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Hot answers tagged

6

Is E-TTL Universal? No, it's the opposite of universal. It is proprietary and specific to Canon. Each brand has their own specific flash/camera communication system. The only thing that's universal is the sync (fire) signal [which is a short between ground (rails) and the center contact of the hotshoe], because that's part of the ISO standards for flash ...


5

No. E-TTL is a proprietary part of Canon's EOS flash system. Some third parties (e.g. Metz, Sigma, Yongnuo) have reverse engineered it, but to my knowledge it is not licensed to anyone else. Most of the third-party flashes are of the hotshoe type, but a few (again e.g. Yongnuo) offer AC-powered studio strobes as well. It looks like Profoto is included in ...


4

I regularly over expose my film by 1/3 to 2/3 or 1 full stop depending on the conditions and the film and with the knowledge of how that film behaves and develops in the developers i use. Generally speaking overexposing film is better (to a point) than underexposing as you can not get details in the shadows in post processing if you did not record those ...


4

Your subject or scene was too brightly lit. Use a shorter exposure time or smaller aperture like f/22 You should also use a lower ISO like 50 or 100 and/or use a Neutral Density filter to reduce the light.


3

The value on the rear LCD when it is in the Quick Control Screen is not a meter reading at all. It is the amount of exposure compensation that you have entered. The 7D Mark II allows exposure compensation to be entered even in M exposure mode because it is possible to manually control Tv and Av in *M** mode while the ISO setting is set to Auto. (Please see p....


2

From my experience (25+ years in the photo industry), Fuji film tends to handle overexposure by one stop without the need to pull-process. However, as Alaska Man stated, if you shot mainly in high-contrast or bright lighting, having the roll pulled a half-stop or full stop should help -- not fix 100%, just help. Overexposing actually decreases contrast, not ...


2

Settings: D3200, Sigma 70mm Macro. YN560 III & YN560 IV, triggered by the 560-TX. F13, 1/200s and ISO100. I am guessing 1/32 on both units. It depends on what/how you're shooting. But I think you're being wildly optimistic on how much light your $70 flashes can put out if you're shooting portraits. Although, if you were going for a black ...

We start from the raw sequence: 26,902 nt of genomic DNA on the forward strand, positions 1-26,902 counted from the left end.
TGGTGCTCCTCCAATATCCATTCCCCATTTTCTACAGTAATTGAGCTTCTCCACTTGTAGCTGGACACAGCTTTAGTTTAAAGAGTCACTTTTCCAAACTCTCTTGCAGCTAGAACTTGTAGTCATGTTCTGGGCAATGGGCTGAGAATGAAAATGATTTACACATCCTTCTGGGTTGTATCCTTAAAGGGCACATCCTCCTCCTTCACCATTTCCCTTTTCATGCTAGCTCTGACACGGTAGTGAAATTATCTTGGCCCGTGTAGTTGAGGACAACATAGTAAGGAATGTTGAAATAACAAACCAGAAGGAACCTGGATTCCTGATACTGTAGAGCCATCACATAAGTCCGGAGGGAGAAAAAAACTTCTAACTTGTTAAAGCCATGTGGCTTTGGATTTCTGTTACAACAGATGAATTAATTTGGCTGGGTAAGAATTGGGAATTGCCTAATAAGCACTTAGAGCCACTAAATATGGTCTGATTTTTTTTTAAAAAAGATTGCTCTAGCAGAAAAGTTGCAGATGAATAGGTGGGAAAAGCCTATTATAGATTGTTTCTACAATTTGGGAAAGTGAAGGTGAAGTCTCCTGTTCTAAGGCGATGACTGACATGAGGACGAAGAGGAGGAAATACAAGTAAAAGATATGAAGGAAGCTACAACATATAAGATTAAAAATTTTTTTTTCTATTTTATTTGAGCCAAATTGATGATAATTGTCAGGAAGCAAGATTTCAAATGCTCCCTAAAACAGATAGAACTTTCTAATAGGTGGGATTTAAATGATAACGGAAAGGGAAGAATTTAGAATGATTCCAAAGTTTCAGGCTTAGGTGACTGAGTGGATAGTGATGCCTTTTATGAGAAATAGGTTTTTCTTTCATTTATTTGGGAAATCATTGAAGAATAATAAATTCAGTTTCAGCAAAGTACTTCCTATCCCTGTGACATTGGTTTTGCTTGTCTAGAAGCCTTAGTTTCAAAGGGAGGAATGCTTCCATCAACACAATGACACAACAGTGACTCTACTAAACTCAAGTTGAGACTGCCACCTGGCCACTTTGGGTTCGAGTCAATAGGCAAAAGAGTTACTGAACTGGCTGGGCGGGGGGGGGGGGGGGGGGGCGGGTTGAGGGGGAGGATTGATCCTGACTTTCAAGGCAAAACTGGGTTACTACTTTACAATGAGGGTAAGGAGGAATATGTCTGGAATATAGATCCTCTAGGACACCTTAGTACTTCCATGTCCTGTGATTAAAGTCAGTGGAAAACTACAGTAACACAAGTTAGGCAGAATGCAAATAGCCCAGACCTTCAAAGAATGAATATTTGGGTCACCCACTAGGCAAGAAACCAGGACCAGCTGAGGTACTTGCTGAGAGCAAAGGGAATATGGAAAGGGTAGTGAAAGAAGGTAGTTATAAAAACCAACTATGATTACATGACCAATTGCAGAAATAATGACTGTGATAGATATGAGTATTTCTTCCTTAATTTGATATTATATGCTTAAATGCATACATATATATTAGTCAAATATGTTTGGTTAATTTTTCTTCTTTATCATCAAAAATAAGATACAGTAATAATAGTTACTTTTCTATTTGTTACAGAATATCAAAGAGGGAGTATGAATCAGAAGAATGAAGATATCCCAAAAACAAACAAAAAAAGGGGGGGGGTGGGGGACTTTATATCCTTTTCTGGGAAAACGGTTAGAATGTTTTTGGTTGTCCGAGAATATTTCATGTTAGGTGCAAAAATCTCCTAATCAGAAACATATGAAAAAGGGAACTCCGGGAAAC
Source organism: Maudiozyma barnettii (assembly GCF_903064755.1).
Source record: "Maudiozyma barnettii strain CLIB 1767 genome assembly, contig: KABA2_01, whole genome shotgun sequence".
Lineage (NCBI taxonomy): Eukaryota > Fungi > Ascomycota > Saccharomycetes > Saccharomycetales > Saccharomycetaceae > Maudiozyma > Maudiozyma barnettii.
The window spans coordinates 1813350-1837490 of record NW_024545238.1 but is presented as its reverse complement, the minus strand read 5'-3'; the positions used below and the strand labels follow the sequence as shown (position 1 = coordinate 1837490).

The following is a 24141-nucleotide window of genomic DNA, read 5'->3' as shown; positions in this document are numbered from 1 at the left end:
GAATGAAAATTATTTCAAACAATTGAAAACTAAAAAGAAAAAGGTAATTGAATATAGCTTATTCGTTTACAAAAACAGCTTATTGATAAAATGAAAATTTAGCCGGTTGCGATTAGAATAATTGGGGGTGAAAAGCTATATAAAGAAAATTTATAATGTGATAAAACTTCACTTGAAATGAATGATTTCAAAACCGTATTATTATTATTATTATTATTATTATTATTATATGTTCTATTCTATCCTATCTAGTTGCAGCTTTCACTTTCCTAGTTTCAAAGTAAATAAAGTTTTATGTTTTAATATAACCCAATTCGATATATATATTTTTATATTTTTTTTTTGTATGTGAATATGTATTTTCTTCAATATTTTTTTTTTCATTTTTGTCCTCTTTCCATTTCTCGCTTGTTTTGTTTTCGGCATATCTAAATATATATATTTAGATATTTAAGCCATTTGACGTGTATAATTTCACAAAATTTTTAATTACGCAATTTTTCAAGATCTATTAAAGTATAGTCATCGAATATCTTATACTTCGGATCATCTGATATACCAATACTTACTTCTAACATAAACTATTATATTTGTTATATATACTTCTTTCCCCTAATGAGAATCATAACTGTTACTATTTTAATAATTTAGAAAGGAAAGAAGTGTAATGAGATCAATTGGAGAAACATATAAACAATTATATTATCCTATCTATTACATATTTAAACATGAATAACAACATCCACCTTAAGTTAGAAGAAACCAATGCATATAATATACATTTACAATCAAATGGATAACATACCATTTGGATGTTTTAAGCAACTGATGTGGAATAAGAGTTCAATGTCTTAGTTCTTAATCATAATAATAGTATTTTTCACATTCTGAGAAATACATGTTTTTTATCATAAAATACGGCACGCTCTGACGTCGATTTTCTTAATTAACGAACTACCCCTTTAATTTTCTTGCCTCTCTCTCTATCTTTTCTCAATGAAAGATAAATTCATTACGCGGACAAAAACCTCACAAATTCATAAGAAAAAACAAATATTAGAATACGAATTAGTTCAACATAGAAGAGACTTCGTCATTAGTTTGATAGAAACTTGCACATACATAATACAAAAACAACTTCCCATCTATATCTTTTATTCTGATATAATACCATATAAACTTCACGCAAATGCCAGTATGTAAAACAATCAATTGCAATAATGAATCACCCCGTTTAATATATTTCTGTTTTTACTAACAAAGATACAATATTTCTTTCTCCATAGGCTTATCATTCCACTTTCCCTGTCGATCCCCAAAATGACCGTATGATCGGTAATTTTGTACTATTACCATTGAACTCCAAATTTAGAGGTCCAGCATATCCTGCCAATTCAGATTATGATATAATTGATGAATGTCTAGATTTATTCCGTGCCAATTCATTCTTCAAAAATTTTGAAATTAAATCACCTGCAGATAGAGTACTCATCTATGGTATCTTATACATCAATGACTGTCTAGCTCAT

2

Light from a flash (or any point source lamp) falls off rapidly with distance. If we double the distance between subject and flash, the light playing on the subject decreases to ¼ its original value. Thus nobody can answer your question without knowing the distances involve and whether one or two flashes are to be used. If two, what distances etc. Guide ...


1

Flash exposure is different than the "three components of continuous ambient'. Flash exposure is Not affected by shutter speed, but a more huge difference, flash exposure is greatly affected by the distance between flash and subject (flash and local lights fall off fast with distance, but sunlight does not, not here on Earth). The Yongnuo 560 III manual ...


1

When an image is all white it means the entire scene is overexposed to the point all three color channels are fully saturated. Think of it this way: If a scene has twice as much blue as red and green when properly exposed the amount of blue recorded will be twice the amount of red and green recorded. It also means it is possible to fully saturate the blue ...


1

In response to M. Clark's statement. That is not the case on the Canon 6d and other Canon cameras I suspect,the mirror is just partially silvered and reflective glass and is not as fragile as some think, the reflective material is basically baked into the glass. If you have ever seen an old vacuum tube where it is silvered it is basically the same process ...



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